On moving from Germany to the United States with her husband, Josef Albers, in 1933, Anni Albers was able to deepen her experimental practice while leading the weaving department at the newly established Black Mountain College in North Carolina. The artist couple made many trips to Mexico during the 1930s and 1940s, driving to archaeological sites including Mitla, Chichén Itzá, Monte Albán, and Teotihuacán. Albers was deeply affected by pre-Columbian art and textiles, and went on to employ long-forgotten techniques mastered through her in-depth study and collection of these works.
In addition to the works she created, Albers wrote extensively on the history and diversity of and technical methods for creating textiles. Her aim was not simply to revive ancient techniques in order to reproduce them; rather, she sought to strengthen her modernist project through a special connection with these precedents, investing contemporary abstract work with formal and structural elements learned from ancient cultures. As art historian Briony Fer writes in the publication accompanying a major retrospective of Albers’s work at Tate Modern last year, the artist defied assumptions “about what ‘the modern’ should look and feel like.”
Albers’s seminal book On Weaving, published in 1965, is a luminous meditation on the art of weaving, its history, tools and techniques, and its implications for modern aesthetics. She dedicated the book to “my great teachers, the weavers of ancient Peru.”
In 1967, Albers was offered a unique opportunity to create a contemporary work in the region that so inspired her. The artist was commissioned by the architects Ricardo Legorreta and Luis Barragán to create a large tapestry for Legorreta’s newly built Hotel Camino Real in Mexico City. Constructed for the 1968 Olympics, the hotel was conceived to reflect “a unique personality and the feeling of true Mexican culture.“ Ambitious and cutting-edge, the hotel embodied the energy and ambition of its designers and of Mexico City in the late 1960s.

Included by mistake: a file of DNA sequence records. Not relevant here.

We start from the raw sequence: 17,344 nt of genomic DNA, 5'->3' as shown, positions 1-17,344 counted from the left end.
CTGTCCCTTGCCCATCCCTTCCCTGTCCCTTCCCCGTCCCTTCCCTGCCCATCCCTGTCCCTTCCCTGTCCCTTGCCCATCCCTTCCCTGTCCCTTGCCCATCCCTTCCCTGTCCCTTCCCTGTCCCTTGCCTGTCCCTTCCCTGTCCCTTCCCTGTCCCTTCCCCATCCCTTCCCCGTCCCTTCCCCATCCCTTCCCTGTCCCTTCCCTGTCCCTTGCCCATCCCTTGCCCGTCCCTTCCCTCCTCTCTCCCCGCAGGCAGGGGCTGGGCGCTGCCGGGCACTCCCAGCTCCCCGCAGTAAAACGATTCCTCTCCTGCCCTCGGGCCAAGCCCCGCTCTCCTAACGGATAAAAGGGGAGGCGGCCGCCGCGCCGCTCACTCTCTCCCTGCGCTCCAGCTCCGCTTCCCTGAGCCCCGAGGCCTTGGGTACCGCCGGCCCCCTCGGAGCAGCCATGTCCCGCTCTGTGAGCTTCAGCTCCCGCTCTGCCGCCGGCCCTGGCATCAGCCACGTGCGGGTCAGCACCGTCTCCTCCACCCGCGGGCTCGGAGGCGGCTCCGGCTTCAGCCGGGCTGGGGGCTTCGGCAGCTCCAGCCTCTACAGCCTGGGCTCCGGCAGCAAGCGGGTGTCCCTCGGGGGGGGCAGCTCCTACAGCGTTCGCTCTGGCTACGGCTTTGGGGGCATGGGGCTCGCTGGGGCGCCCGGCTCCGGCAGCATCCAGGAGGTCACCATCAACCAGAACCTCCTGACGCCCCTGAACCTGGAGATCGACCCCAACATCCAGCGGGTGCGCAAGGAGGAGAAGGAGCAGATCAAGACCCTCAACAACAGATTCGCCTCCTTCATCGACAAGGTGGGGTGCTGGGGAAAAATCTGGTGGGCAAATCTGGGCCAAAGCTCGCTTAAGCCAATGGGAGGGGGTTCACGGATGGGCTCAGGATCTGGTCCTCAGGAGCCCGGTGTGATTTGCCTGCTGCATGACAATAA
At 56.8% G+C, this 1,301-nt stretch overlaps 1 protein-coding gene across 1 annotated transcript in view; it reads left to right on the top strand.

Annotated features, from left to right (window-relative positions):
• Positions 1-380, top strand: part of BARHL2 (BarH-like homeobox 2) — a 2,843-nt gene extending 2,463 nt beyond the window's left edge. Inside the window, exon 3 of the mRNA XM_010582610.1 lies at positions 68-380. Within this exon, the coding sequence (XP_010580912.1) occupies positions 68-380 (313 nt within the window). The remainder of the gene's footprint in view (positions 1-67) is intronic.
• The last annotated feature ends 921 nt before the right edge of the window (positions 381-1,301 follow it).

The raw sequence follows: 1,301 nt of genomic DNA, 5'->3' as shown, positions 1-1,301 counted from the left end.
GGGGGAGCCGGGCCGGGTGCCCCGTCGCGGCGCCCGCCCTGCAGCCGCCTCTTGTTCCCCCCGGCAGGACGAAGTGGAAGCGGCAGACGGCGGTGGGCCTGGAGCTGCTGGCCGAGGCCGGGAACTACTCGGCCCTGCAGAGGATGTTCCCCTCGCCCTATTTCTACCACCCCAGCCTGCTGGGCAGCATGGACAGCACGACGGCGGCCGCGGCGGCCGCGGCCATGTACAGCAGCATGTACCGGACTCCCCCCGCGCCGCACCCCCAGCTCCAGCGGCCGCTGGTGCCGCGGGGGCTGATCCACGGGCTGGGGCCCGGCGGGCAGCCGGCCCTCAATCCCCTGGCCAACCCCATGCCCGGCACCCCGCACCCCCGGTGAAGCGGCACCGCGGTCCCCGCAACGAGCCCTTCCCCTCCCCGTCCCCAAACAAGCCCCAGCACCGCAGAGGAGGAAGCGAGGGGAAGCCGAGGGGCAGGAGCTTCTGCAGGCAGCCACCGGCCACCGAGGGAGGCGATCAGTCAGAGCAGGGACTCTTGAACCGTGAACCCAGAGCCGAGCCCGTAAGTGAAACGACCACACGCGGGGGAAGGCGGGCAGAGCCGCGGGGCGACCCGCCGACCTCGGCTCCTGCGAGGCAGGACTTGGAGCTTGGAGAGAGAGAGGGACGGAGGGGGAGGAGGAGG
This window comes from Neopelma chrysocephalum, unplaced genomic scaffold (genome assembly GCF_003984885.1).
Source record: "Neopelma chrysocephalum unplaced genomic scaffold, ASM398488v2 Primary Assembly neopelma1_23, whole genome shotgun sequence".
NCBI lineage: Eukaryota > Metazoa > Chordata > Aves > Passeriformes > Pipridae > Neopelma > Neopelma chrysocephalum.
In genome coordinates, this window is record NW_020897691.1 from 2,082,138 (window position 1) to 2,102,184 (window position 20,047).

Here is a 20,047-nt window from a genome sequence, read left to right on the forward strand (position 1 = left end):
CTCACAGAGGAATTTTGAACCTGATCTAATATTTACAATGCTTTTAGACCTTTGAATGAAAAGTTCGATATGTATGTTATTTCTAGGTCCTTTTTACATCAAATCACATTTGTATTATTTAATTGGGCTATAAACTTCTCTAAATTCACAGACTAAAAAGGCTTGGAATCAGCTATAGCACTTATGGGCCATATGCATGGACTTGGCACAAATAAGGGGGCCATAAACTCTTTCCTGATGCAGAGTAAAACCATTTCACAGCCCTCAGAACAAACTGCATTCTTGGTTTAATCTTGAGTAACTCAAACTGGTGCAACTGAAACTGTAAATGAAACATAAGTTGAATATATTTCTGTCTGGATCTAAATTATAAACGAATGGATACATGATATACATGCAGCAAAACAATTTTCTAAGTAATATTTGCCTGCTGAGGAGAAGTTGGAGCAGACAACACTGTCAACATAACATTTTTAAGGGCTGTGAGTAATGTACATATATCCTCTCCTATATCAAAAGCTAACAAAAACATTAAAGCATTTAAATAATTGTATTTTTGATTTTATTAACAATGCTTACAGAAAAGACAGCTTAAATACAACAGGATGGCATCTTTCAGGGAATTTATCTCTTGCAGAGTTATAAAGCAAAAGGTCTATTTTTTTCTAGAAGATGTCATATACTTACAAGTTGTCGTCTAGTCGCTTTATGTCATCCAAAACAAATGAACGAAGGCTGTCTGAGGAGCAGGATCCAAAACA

To greet guests in the lobby, Albers created “a resoundingly contemporary work notable for its scintillating chromatic spatial vibration.” The critic Lynne Cooke describes the work in further detail as “A complex, layered structure of pink, red, and crimson ziggurats, zigzags, and stepped triangles [that] deftly fused the ethos of an emerging generation of abstract artists, such as Bridget Riley, with Central America’s indigenous heritage.”
To realize Camino Real at such a large scale, Albers enlisted Abacrome, a Manhattan company that fabricated appliquéd flags and banners for artists like Robert Indiana, Richard Lindner, Roy Lichtenstein, Tom Wesselmann, and Claes Oldenburg in the 1960s. Delighted with the results, she adapted her original gouache drawing as the basis for an eponymous screenprint.
Approaching her seventh decade at the end of the 1960s, Albers transferred her attention from weaving to more manageable graphic media. Her works on paper range from lithographs and screenprints to pencil sketches, ink and felt-pen drawings, and colorful gouaches. Like her arrangements using thread, the artist’s graphic compositions are uniquely inventive—”her art sings and vibrates and keeps you looking,” critic Adrian Searle observes, “following patterns and meandering lines, maze-like structures, grids and colourways.” Albers’s only known notebook, used regularly from 1970 until 1980, reveals the way she went about making different patterns, exploring them piece by piece, line by line in preparation for her graphic work and knot drawings.
Realized using pencil and paint or a printing press rather than a loom, Albers’s later work lost none of its complexity. Fox Weber recognizes in this period, “microcosms of clarity, balance, and wholeness, each with a certain irregularity … that adds to its strength and interest. Her prints have always been more than mere translations of the drawings.” Diverse and energetic, these works affirm Albers’s enduring curiosity about the potential of technique, as well as her commitment to visual communication in its many possible forms.
First published in 1965, this splendidly illustrated publication is Albers’s seminal meditation on the art of weaving, its history, its tools and techniques, and its implications for modern design. She dedicated the book to “my great teachers, the weavers of ancient Peru.”
For ten years beginning in 1970, Albers used her notebook to compose drawings and complex patterns relating to her large body of graphic work. This rare document reveals how she explored a range of dramatic and beautiful geometric compositions.